Women’s Rights

Re-Balancing Female Power & Influence

One of the most profound shifts of the 21st Century is the emerging power of women. From the #metoo movement to issues of equal pay for equal work, from shattering glass ceilings to dismantling patriarchal economic and social systems, the 21st Century will continue to see a deep rebalancing of male and female power.

As the first woman President of the United States, I would be deeply aware of my pivotal role in ushering in a new era of female leadership. If I am given the authority, I will use the full powers of the presidency to advocate for the things women care about.

In many ways, it is difficult to separate issues of women’s health and pay equity. Women still make, on average, just 80 cents for every dollar earned by men, and this affects every aspect of a woman’s life, including her health and wellbeing.

Our economic system was created by men, for men - and only recently have women been allowed power within that system. The proverbial glass ceiling traditionally kept women out of the market system, and while the situation has certainly improved, it will take years to transform the kind of thinking that still leaves women out of the game.

The U.S. Department of Health and Human Services cites multiple studies that show between 22% and 57% of homeless women are homeless because of violence committed against her. One in three American women are living on the brink of poverty. Women are not only breadwinners in the family, but they are often also the primary caregivers for their children. Consequently, there are few ways to improve families without improving the economic circumstances of women. Furthermore, statistics show us that women care more about the environment, and the earth itself, than most men. Consequently, it is not only supporting women economically but adopting their mindsets of protection of community and planet, that needs to be a priority for any White House, and certainly will be, with mine. 


The Williamson Administration will support the following policies in order to protect and benefit women:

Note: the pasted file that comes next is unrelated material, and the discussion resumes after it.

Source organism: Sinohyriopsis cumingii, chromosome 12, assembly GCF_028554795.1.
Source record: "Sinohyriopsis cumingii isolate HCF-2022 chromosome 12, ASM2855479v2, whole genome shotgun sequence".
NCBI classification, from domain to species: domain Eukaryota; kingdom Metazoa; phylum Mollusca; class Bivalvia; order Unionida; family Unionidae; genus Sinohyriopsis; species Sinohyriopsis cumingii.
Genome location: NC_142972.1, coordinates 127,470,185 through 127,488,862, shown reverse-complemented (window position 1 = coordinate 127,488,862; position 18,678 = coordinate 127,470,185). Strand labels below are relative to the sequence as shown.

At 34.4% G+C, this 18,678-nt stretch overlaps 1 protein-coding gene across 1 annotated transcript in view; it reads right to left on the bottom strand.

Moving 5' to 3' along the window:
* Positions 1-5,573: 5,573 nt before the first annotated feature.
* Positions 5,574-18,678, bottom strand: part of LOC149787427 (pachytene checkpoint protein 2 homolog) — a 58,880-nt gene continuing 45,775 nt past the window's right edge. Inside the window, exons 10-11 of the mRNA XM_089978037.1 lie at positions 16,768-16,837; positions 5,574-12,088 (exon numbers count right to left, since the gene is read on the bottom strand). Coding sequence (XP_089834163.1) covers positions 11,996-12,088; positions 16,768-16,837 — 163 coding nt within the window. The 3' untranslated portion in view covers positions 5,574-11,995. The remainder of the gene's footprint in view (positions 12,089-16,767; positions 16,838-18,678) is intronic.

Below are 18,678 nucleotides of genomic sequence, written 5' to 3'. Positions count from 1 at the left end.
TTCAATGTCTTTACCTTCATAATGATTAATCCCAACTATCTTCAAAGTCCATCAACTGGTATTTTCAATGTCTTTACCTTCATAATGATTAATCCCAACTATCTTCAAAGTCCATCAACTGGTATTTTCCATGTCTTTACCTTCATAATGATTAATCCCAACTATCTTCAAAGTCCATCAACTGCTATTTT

• Reauthorize and fully fund the Violence Against Women Act, and then remove all sunset provisions so that it cannot lapse.
  • Increase rules, regulations, and oversight to prevent pregnancy-related discrimination.  
  • Require more post-birth leave time for mothers - and fathers.  Enact Paid Family and Medical Leave through the FAMILY Act, enabling women to make money while still taking care of family and loved ones.
  • Pass the Equal Rights Amendment to the Constitution.
  • Support the EMPOWER Act - Ending the Monopoly of Power Over Workplace Harassment through Education and Reporting Act.
  • Empower the Justice Department to more thoroughly prevent sexual harassment, discrimination, and rape.
  • Provide more funding for Headstart and high-quality childcare programs. As the City of New York has provided universal pre-K for its citizens, so must the United States.
  • Fund and expand welfare food stamp coverage for low-income families and children.
  • Support reproductive rights. Strengthen all federal efforts to stave off attacks on Roe v. Wade and its basic tenets.
  • Support equal pay for women.
  • Increase Social Security benefits, particularly to close the gap between male and female recipients. Raising children is unpaid labor, and women should not be financially penalized for this as we age. The work of building a family is as hard, as significant, and as beneficial to society and economy as is any other form of labor. Social security benefits should reflect this.

The feminine energy is the energy of creation and of protection of the community. By adopting policies to protect women, society simply protects itself.

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